Ever since my husband bought me my first macro lens I have had a strange and curious fascination with photographing flies. I think they are a subject often overlooked, but one that can be so fascinating.
They are so commonplace that they are easy subject to spend time with – the trick is to get them in the right setting to give them a beauty that people otherwise don’t see. I love the iridescence of their wings, their holographic eyes and the fine hairs on their face.
This first shot, below, is by far my favourite and it was the one that sparked my fascination with this subject. I found a dead fly on our window one hot summer day and, opposed to discard it, I thought it’d be a great opportunity to get to grips with my new macro lens on an inanimate object. I took the opportunity to grab a blue glass brick and some petals falling from my nearby vase and set about creating a set where I could test different lights, angles and settings for the fly. I had to carefully use a pair of tweezers to move the fly, and I used a combination of LED torchlight and natural daylight to front and back light the shot. This is how I captured the shot below.
Over time, and as I have become more confident with my macro lens and newly acquired macro extension tubes, I have moved onto photographing flies in their natural habitat. But I still take care to ensure that I capture them on a variety of backgrounds to display them in different styles and highlight different elements of their beauty.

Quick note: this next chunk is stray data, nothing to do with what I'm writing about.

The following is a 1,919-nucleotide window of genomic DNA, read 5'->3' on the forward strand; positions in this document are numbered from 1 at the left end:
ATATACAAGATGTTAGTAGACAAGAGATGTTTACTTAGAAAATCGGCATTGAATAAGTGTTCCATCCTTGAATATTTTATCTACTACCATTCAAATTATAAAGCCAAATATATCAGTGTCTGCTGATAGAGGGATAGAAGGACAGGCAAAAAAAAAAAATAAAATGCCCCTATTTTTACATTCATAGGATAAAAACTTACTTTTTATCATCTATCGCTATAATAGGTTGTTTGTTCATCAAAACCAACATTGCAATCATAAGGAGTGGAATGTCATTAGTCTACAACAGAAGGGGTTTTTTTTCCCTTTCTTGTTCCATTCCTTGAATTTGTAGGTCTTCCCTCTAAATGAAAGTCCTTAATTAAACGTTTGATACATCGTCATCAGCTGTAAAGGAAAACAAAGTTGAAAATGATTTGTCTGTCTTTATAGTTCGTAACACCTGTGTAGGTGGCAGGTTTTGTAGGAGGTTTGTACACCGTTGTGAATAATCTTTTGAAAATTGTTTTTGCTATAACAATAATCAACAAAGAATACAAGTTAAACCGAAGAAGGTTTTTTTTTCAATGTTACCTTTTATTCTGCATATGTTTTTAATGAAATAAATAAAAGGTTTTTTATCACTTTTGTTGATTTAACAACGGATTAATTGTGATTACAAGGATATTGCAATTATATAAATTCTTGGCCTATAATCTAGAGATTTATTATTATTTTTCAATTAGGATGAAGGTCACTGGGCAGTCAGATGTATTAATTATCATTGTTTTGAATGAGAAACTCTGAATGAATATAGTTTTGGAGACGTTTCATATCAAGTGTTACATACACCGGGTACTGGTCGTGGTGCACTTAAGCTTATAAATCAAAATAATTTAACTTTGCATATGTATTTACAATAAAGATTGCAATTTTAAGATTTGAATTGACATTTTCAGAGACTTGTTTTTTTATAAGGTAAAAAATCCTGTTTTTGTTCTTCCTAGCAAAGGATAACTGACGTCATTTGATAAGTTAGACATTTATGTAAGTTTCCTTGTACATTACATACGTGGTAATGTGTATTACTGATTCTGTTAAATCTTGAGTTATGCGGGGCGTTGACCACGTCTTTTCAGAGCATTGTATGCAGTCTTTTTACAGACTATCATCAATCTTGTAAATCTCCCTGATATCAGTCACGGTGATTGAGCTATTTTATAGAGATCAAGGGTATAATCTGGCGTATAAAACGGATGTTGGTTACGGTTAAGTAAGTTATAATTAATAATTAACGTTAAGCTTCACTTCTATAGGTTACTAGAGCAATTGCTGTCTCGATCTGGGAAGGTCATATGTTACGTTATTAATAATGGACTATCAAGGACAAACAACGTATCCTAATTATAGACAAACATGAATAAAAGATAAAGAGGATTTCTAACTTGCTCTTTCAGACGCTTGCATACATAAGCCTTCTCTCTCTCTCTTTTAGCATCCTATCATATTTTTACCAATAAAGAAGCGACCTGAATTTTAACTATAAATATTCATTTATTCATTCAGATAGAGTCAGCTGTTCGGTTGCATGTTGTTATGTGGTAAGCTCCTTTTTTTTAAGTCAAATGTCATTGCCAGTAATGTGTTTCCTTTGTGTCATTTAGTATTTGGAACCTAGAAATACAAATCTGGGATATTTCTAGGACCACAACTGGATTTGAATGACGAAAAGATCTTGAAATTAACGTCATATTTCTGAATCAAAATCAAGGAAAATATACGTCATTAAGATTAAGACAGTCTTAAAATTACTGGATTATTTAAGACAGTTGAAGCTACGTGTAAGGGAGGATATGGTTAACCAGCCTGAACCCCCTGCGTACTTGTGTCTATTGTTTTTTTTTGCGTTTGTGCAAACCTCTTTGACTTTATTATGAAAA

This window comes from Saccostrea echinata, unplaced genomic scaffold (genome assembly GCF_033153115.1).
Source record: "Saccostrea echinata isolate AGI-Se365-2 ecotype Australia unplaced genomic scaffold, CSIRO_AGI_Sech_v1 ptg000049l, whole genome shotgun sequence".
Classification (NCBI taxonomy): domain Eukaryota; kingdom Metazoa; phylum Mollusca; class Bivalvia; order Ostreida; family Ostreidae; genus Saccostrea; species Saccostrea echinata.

This photo below was taken in our local museum gardens. I saw the fly purposefully striding across the leaf and realized how ridiculous this looked for an insect so mobile and able to fly. I took the opportunity to capture the moment on film. I love how determined his stride is… as if he has made a conscious decision to abandon flying for a nice Sunday afternoon stroll in the park.
As this particular fly was being so accommodating I took the opportunity to capture an image of him from an alternate angle – from above. I love the detail this new angle gave me…you can see how large the fly is, and see the finer detail in his eyes, on his back and on his beautiful wings. You certainly don’t see this level of detail when swatting them away from your beer on a warm summer’s afternoon in the garden!
Another angle on a similar fly provided the opportunity to capture the colours of the insect captured against the texture of the leaf whilst it fed…
The next image (below) was taken more recently in the grounds of The University of York. The sharpness of the fly’s wings against the soft dandelion really caught my eye so I swooped in with my Canon EF100mm lens to capture this image. I like the softness of the background against the ugly beauty of the fly. I would hesitate to say that he is a stunner… but there is something about him that I find strangely attractive. Do I need help?!
More macro photography is available in the TarajiBlue photo gallery.